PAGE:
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Date: Fri, 3 May 2013 12:31:08 -0400 (EDT)
From: Jan Lieskovsky <>
To:, Kurt Seifried <>
Cc: "Steven M. Christey" <>,
        Miroslav Lichvar <>,
Subject: Re: CVE Request -- gpsd 3.9 fixing a denial of
 service flaw

Thank you for your time && reply, Eric.

----- Original Message -----
> From: "Eric S. Raymond" <>
> To: "Kurt Seifried" <>
> Cc:, "Jan Lieskovsky" <>, "Steven M. Christey"
> <>, "Miroslav Lichvar" <>
> Sent: Thursday, May 2, 2013 9:41:51 PM
> Subject: Re: [oss-security] CVE Request -- gpsd 3.9 fixing a denial of service flaw
> Kurt Seifried <>:
> > On 05/02/2013 03:58 AM, Jan Lieskovsky wrote:
> > > @Eric - Eric, could you please help us to solve this doubt? (which
> > > of the patches is the correct one to fix the above mentioned DoS /
> > > security issue)
> There are two critical patches which solve two different DoSes (well,
> one certain and one potential).  Yes, it's a strange coincidence that
> both bugs were characterized at almost the same time after we haven't
> had a crash bug since 2007.
> The crash bug was in the NMEA driver.  There's particular kind of malformed
> packet, sometimes emitted by SiRFStar-III receivers, that looks like this:
> $GPGGA,030130$GPGLL,2638.1728,N,08011.3893,W,030131.000,A,A*41\r\n
> See the incomplete GGA without trailing \r\n  at the front?  Usually
> that was harmless and would be silently discarded. Under rare circumstances
> it could core dump (but not any more, I now have a regression test to check
> this case).
> That fix was commit dd9c3c2830cb8f8fd8491ce68c82698dc5538f50.

So this is observed / experienced DoS, right? Kurt, assuming the 
CVE-2013-2038 identifier:

has been assigned to this sub-case, correct?

> The potential crash/DoS was in the AIS driver.
> The first stage of what it does is un-armor an AIVDM ASCII packet
> representation into an equivalent binary packet which is then examined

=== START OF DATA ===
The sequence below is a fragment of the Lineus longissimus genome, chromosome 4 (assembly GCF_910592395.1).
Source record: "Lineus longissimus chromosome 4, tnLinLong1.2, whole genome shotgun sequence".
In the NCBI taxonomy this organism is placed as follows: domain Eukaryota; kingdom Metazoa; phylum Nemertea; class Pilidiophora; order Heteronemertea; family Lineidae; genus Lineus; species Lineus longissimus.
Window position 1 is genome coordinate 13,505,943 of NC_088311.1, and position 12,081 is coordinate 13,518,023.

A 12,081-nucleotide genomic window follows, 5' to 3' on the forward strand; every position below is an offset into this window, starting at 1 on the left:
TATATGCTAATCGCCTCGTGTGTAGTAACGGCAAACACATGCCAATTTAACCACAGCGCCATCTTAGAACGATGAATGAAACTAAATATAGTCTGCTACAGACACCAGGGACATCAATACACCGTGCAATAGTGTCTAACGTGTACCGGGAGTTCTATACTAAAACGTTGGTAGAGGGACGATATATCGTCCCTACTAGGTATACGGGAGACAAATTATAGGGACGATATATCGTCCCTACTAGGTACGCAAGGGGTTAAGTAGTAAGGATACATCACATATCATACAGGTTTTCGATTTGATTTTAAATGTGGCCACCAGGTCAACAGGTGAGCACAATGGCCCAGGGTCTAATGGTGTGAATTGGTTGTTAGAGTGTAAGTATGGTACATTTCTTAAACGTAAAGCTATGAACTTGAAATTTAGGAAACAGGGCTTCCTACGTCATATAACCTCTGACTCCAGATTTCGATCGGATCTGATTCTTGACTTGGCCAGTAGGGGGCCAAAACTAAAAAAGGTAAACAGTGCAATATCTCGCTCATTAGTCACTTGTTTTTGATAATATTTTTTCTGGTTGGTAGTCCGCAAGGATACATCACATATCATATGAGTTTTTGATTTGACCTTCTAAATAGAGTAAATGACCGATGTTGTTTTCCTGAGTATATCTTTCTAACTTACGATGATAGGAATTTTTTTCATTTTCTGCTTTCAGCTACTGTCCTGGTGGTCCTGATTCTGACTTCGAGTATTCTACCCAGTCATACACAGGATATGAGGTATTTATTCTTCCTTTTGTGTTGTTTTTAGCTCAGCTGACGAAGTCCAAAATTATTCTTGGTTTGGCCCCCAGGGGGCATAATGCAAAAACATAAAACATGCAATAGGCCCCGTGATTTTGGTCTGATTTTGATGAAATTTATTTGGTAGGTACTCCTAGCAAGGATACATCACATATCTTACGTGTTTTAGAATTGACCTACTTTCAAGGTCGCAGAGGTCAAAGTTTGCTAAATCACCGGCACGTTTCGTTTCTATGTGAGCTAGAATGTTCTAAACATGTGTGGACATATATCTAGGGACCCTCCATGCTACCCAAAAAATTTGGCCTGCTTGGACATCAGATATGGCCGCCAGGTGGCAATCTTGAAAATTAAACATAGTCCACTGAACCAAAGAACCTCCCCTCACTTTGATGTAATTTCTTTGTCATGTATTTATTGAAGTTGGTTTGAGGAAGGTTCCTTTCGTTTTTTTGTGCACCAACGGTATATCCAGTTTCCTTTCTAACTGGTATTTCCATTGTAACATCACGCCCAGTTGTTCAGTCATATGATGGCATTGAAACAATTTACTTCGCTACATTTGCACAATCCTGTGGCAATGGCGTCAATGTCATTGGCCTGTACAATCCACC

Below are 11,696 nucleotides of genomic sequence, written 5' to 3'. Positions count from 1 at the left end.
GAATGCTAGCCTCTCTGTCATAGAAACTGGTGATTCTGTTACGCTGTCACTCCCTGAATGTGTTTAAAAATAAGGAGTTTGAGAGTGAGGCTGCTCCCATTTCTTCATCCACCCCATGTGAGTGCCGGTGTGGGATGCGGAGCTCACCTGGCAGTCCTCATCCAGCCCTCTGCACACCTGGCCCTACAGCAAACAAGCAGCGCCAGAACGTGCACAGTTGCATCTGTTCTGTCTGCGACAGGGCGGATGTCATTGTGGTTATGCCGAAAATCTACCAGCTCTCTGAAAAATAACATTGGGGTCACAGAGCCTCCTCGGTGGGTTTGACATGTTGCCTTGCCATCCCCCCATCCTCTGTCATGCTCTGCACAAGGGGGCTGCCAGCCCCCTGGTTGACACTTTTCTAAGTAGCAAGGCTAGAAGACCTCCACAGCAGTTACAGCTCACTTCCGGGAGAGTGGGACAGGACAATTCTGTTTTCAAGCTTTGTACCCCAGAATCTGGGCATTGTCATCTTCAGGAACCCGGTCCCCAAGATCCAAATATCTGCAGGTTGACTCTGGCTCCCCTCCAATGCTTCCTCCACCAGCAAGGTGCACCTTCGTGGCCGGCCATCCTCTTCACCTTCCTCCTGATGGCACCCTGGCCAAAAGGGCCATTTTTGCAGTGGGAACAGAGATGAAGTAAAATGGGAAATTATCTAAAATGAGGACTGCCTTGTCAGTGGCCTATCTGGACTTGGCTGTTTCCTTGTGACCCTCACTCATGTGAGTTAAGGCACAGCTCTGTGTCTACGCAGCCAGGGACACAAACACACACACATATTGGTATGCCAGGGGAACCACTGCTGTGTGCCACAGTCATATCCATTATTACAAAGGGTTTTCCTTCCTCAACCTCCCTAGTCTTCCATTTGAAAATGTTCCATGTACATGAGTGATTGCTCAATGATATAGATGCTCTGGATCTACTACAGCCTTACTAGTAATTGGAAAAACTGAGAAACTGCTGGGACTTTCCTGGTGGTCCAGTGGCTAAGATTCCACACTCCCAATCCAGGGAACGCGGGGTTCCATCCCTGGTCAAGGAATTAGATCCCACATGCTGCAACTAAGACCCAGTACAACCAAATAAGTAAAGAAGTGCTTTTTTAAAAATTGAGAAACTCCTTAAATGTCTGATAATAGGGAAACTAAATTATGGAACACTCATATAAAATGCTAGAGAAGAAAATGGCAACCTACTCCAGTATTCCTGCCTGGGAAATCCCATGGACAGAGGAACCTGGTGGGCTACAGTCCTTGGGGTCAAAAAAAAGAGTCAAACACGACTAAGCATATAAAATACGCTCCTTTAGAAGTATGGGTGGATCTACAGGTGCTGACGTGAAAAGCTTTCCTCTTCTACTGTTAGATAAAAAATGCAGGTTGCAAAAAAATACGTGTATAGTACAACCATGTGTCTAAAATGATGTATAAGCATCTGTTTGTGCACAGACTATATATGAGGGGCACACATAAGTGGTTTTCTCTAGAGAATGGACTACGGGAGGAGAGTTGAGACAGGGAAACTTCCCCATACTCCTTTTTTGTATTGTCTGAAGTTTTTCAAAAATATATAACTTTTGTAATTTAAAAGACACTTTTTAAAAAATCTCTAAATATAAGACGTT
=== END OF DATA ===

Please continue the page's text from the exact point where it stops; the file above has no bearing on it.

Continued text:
> for data at specific bit offsets.
> The un-armoring logic was not properly bounds-checked, potentially
> opening up a hole. In theory, an overlong armored packet could be
> crafted to overrun the binary-packet buffer.
> I'm not sure that one was exploitable; there are other properties of
> the code (notably the bounds-checked maximum length of the AIVDM ASCII
> packet buffer) that seem to guarantee the end of the binary packet
> buffer could never be reached.

Meaning this wouldn't be a DoS attack vector? (asking to know if a
separate / second CVE identifier is needed for this case yet, or not)

> I put in a check anyway, because (a) I could be wrong about that, (b)
> supposing I'm right, that invariant could get silently broken by a future
> code change.
> That was commit 08edc49d8f63c75bfdfb480b083b0d960310f94f, responding
> to Savannah bug #38511.

Application of the patch looks reasonable. Just would be good to know
if it was applied just like a preventive measure (no DoS right now, just
prevent its [possible] occurrence in the future in case of code change)
or if under certain circumstances it might be used to DoS gpsd too?

> Note: neither of these have privilege-escalation possibilities.  gpsd
> needs root to initialize, but drops it long before either of these
> code defects could fire.

Ok, good.

Thank you && Regards, Jan.
Jan iankko Lieskovsky / Red Hat Security Response Team

> If you have any other questions, do not hesitate to ask.
> --
> 		<a href="">Eric S. Raymond</a>

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